• Clothes Washer/Dryer: From $US199 and $US219 respectively ($586 to $US645)—that's fairly comparable to today's lower-end models. Although, if you are on a budget you can easily find models that are significantly cheaper.
• Microwave: From $US169 ($498)—today many standard microwaves can be had for $US60 or less.
• Dishwasher: From $US259 ($763)—today you can easily find basic dishwashers for $US300 or less.
• Stereo System: $US299 ($884)—options vary of course, but that's what a typical AM/FM/8-Track/record stereo system cost. Today there are a ridiculous number of devices available to play and stream music in the house—many with their own included speakers and amplifier, not to mention wireless connectivity and vast internal music and video storage—that cost less than half that.
• Calculator: $US25 ($73)—Calculators come attached to everything these days but in the late '70s, if you wanted to score an original TI-30, it would have set you back a few bucks. Today's TI-30 models cost $US20 or less. [The People History]
Cars Then and Now
Cars exist on a different plane than consumer electronics. Due to a different system of manufacturing, R&D and labour, prices have not steadily trended downward—in fact, quite the contrary. For example, The People History gives us a good idea about the price of specific cars 30 years ago—including models that are still in production today. One of those cars, the Toyota Corolla, is listed at $US3,698 ($10,893). Today, a Toyota Corolla starts at around $US15,350. On the higher end, the Chevy Corvette ran about $US12,313 ($36,270) in 1979. Today, a base model Corvette sells for around $US45,515.
Still, if you have been thinking about getting a new vehicle, this might be the best time in 30 years to do so. According to Comerica's annual Auto Affordability Index, cars are actually more affordable now than they were in 1979. Plus, the economy is forcing automakers and the government to offer all kinds of incentives which are pushing prices even lower. [Image via Free By 50]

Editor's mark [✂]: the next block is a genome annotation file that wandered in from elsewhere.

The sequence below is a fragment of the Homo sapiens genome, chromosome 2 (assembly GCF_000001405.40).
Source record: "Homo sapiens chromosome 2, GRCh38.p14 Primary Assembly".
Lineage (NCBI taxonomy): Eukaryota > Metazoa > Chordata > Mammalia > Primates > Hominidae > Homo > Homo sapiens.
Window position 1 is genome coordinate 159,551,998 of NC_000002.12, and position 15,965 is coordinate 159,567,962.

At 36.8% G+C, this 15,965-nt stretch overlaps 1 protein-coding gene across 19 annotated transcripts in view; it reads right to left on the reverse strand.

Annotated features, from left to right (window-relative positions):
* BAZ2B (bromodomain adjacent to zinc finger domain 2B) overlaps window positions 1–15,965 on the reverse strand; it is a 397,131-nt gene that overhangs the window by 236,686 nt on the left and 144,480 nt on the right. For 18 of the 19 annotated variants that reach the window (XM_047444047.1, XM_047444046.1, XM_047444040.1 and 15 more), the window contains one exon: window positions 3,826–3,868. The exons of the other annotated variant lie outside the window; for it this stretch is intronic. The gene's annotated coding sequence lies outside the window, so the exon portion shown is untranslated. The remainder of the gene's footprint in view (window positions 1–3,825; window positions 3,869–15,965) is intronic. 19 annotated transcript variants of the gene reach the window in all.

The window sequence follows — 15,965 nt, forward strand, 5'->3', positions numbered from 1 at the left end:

By now you are probably getting the idea—being a tech nerd is cheaper than ever. Sure, new technology is going to be expensive, but that is a consequence that most early adopters are willing to accept. The good news is that, for the most part, manufacturers are charging much lower early adopter premiums when compared to 30 years ago (and charging them for a shorter period of time). With fierce competition and advanced manufacturing driving down the price of new technology at a blistering rate, it takes less patience than ever to reap greater and greater rewards. So quit yer bitchin'! [Top Image via RetroWow]
Gizmodo '79 is a week-long celebration of gadgets and geekdom 30 years ago, as the analogue age gave way to the digital, and most of our favourite toys were just being born.